The DSM-5 now more clearly characterizes the difference between PDD and MDD with ‘specifiers’:

  • PDD with intermittent Major Depressive episodes: This specifier describes someone with PDD who at times experiences an acute worsening of their depression, enough that they would meet the 5 criteria necessary to diagnose MDD. In this case their primary diagnosis remains PDD, the specifier is simply added in addition to describe the current situation.
  • PDD with persistent Major Depressive episodes: This specifier describes someone whose depressive symptoms are severe enough that they have met the 5 criteria for MDD for two years now. In this case, their diagnosis would change from MDD to PDD with persistent major depressive episodes.
  • PDD with pure dysthymic syndrome: This specifier describes someone who, in the last 2 years, has never met criteria for a major depressive episode. In other words, they purely experience dysthymia or PDD without any flares of major depression. 

Double Depression

“Double depression” describes someone with long standing, chronic depression (PDD) who is now experiencing an acute worsening of depressive symptoms. Though it is a somewhat antiquated term that is not commonly taught or discussed in psychiatric nomenclature, it remains a useful concept for understanding the overlay of acute depressive episodes on chronic depression. The long-term nature of PDD can lead to it being perceived as a part of the individual’s personality or life experience. In modern times, it is more accurately thought of as a continuous, long-term mood disorder. However, exploring the concept of PDD as a set of personality traits could be a valuable therapeutic approach, offering insights into the chronic nature of the condition, its origins and its impact on an individual’s overall personality and behavior. Psychodynamic therapy is a particularly useful tool for exploring personality traits and their overlap with depressive symptoms.

Epidemiology of Persistent Depressive Disorder

  • Prevalence: The 12-month prevalence of PDD in the United States is estimated to be about 0.5%, meaning in a 1 year period about 0.5% of the population will meet criteria for PDD. The lifetime prevalence of PDD is estimated to be about 5%, meaning that about 5% of people will experience PDD in their lifetime.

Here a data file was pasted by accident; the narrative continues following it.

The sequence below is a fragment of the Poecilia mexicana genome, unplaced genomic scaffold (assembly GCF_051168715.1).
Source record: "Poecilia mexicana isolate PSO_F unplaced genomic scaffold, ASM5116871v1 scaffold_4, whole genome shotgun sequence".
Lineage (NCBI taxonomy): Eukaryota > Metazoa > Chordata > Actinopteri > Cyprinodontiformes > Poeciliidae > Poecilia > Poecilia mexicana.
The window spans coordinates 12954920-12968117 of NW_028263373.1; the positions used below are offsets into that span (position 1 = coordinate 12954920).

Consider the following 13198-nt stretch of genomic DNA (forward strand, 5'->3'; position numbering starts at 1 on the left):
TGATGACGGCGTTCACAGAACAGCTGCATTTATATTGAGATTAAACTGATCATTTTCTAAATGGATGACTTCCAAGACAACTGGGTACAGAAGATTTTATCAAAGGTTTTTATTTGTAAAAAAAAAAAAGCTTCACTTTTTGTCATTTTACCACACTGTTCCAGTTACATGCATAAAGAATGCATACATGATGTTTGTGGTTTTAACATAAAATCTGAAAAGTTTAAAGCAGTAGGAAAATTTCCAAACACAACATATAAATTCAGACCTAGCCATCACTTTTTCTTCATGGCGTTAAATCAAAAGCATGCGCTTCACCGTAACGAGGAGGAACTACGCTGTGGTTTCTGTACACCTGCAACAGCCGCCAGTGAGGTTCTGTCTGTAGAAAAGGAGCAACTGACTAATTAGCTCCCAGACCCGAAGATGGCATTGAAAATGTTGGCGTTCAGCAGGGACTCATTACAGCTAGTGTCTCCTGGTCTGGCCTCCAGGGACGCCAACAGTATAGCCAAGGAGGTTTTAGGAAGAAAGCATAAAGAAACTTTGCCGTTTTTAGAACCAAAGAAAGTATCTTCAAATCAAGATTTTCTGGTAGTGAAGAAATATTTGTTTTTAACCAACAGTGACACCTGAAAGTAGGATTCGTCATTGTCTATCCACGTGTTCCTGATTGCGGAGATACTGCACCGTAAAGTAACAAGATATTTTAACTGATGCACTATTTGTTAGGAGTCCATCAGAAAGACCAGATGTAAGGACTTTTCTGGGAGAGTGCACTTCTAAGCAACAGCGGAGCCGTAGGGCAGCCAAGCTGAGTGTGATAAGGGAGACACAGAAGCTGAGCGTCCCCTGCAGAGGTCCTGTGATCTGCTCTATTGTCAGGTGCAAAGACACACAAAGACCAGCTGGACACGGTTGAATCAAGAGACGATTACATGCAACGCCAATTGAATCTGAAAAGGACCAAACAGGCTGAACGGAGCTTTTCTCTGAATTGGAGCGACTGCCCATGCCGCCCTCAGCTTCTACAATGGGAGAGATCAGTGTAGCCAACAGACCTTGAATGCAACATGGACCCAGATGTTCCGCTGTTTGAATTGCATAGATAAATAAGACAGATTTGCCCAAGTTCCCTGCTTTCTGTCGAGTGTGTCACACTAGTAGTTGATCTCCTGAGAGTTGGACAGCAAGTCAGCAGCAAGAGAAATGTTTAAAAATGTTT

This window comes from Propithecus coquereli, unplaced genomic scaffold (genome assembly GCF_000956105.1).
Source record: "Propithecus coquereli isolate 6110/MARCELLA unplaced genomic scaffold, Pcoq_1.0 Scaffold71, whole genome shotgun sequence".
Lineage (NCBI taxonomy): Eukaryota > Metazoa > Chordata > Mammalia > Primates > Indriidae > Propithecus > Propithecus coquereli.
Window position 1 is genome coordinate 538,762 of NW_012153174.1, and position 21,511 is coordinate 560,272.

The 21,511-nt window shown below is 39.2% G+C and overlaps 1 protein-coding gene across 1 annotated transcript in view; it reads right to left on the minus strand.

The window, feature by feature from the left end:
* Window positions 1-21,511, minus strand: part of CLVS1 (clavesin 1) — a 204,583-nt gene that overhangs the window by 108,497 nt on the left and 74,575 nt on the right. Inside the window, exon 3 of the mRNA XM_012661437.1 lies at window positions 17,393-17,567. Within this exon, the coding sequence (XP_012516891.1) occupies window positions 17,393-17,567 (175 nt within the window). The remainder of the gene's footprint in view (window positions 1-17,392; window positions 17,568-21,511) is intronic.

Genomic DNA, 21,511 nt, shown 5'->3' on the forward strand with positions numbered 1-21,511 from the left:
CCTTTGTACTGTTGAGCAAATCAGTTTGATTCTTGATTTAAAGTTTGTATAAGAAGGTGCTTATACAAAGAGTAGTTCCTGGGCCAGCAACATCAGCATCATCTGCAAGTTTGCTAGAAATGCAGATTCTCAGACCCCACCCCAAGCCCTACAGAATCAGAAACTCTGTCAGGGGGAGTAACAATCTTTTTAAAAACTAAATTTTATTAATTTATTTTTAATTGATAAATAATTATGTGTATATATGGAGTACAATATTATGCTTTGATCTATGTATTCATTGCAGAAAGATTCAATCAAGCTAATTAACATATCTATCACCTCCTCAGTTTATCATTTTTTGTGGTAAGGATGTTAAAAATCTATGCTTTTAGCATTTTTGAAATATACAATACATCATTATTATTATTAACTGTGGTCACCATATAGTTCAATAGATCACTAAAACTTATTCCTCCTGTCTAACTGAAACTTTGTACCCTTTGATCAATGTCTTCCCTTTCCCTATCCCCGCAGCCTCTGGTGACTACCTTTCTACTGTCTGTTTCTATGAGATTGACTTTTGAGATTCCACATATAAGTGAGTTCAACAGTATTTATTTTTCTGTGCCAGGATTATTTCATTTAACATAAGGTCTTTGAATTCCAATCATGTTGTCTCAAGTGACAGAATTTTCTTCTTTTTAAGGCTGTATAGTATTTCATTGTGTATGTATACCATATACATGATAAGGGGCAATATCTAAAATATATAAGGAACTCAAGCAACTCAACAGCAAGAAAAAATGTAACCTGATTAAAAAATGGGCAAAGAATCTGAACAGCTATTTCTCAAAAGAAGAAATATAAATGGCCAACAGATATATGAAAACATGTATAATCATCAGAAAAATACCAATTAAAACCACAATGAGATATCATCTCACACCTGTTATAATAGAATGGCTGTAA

• Age of Onset: The disorder often begins in early adulthood, but can start at any time from childhood to later life.

Treatment Options for Persistent Depressive Disorder

  • Psychotherapy:  Psychodynamic psychotherapy and Cognitive-Behavioral Therapy (CBT) are common and effective forms of treatment for PDD. Psychodynamic therapy is a particularly useful tool for PDD, especially in the context of exploring a person’s personality traits and their overlap with depressive symptoms. Psychodynamics can be particularly useful in this disorder, as often patients have tried more common modalities of therapy such as CBT without success. That being said, CBT can certainly be useful, especially in helping to restructure negative thought patterns.
  • Medications: Antidepressants, particularly SSRIs and SNRIs, can be helpful in managing the symptoms of PDD.
  • Lifestyle Changes: Regular physical activity, a healthy diet, sufficient sleep and healthy relationships can all play a role in managing symptoms.
  • Accurate Diagnosis: 

Summing Up Persistent Depressive Disorder 

Persistent Depressive Disorder is a long-term challenge that requires ongoing attention and care. Understanding the nature of this disorder, its symptoms, and available treatment options is crucial for those suffering from it and their loved ones. If you believe you or someone you know might be experiencing symptoms of PDD, seeking professional help is a critical step towards managing the condition and improving quality of life. Remember, support and effective treatments are available, offering hope for those living with PDD.